3. Negotiate. Start the process by offering 30% of your outstanding balance. The company will probably counteroffer with a higher balance.  Don’t offer to pay more than 50% of the outstanding balance. Make sure the offer is something you know you can afford. Don’t agree to something just because the company is threatening you. Know your rights by using the FCA and FDCPA laws when negotiating.  You don’t have to agree to the first offer accepted. If necessary, call back and ask to speak to a supervisor. If that supervisor is unwilling to work with you call back at a different time of day and ask to speak to a different supervisor.
  4. Documentation. The company may ask for proof of income and assets or other debt owed to determine if you can pay the full amount owed.  Block out your bank account numbers, SSN, DOB, phone numbers and any other account numbers or personal information when submitting documentation.
  5. Proof. If they have informed you they are recording your conversation, you can record the conversation and inform them you are doing so. Get the debt settlement agreement in writing. If the company refuses to send you a letter, send a letter to the company certified mail with a return receipt identifying the terms of the debt settlement (how much you will pay, how you will pay, when payments will be sent, agreement that the remaining balance owed is waived requiring no further payment, who you spoke with to setup the payment arrangement, date/time you spoke to them and how you want the account reported on your credit reports (Equifax, Experian or TransUnion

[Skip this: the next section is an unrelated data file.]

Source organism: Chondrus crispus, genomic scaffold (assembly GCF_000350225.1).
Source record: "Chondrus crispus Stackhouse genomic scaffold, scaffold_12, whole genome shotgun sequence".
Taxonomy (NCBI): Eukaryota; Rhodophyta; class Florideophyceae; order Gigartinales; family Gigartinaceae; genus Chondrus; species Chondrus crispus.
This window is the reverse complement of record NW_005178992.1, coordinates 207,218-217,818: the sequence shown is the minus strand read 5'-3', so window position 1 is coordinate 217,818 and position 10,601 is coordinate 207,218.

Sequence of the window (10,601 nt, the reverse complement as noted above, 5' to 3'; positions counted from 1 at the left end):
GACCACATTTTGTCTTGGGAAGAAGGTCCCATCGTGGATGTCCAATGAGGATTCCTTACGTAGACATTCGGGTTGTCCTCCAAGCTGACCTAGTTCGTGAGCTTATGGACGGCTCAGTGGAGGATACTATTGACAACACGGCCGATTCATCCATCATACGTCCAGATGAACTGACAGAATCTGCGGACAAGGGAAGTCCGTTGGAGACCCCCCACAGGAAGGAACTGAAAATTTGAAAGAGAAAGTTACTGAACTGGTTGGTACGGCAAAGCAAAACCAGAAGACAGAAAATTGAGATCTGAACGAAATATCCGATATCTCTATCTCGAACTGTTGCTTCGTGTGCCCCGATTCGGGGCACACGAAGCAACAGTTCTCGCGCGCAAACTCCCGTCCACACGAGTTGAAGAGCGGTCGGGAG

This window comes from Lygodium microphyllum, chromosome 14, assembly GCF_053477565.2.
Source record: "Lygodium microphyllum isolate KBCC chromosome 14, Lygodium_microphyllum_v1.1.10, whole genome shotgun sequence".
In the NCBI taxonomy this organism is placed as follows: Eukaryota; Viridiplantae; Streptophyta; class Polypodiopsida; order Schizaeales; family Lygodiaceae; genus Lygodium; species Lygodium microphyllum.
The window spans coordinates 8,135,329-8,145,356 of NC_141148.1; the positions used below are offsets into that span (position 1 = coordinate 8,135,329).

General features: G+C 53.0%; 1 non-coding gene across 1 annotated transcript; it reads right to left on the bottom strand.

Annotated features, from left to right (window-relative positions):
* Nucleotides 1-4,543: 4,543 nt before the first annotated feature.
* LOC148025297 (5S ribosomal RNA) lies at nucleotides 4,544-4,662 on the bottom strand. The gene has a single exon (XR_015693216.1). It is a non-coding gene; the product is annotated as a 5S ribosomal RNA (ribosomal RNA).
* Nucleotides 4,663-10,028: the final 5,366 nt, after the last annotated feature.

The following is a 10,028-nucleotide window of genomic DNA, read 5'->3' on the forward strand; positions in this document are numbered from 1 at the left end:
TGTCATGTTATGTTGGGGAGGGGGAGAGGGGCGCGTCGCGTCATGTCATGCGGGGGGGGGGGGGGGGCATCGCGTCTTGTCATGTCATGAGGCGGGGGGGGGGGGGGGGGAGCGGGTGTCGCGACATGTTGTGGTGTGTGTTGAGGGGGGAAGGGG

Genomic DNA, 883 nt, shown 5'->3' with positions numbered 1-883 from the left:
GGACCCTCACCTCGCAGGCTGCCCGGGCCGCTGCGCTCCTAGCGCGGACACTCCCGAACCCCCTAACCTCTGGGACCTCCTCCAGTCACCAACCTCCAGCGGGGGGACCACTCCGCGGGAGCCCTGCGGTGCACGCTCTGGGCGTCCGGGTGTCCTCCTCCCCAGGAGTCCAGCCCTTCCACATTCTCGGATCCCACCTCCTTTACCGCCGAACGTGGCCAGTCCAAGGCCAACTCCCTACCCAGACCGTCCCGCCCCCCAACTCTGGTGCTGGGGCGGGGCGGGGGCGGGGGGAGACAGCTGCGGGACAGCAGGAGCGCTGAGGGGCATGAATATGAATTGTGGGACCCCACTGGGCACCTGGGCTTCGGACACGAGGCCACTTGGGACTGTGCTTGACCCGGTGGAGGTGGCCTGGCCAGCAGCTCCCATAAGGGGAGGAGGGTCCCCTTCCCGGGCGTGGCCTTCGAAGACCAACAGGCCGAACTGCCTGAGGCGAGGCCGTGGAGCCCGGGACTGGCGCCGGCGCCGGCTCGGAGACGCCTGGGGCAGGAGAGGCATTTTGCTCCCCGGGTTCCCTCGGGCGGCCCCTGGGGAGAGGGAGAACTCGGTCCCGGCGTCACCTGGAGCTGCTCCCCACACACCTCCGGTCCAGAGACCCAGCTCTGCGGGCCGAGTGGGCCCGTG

6. Don’t accept no. If your debt settlement offer is rejected consider asking the company to lower your interest rate, lower your monthly payment, waive any late fees or other fees or offer you an alternative payment plan.
  7. Payment. Offer to pay by money order or cashier’s check which is the safest method. You can also make payments over the phone but if someone forgets to process your payment on time you may suffer late charges. Call your bank the next day to ensure your payment was processed on time and for the correct amount.  Notify your bank of the payment arrangement to prevent any unauthorized transactions.  Avoid paying by personal check. 
  8. Credit report. Ask the company to report the account as “paid”, “paid in full” or “paid as agreed”. Ask the company to remove any other previous negative wording listed for the account such as “charge-off”, “write-off”, “repossession”, “collection”, etc.  Ensure the balance is reported as “zero”.
  9. Taxable. If you offer a debt settlement for an account that has been charged-off (more than 180 days or six month late) and the company forgives more than $600, that money is taxable according to the IRS.  The company must provide you with a 1099-C tax form. However, if a taxpayer is insolvent (the amount of total debt owed is greater than his/her assets) the amount if not taxable.

1 comment:

Anonymous said...

Great post, very informative and accurate, although one thing that I think was left out is debt settlement companies. I'm currently in the process of settling my student credit card debt through this company called I'd like to see more info related to this kind of servide. Are these types of companies reliable, or dependable, or is the practice even legal?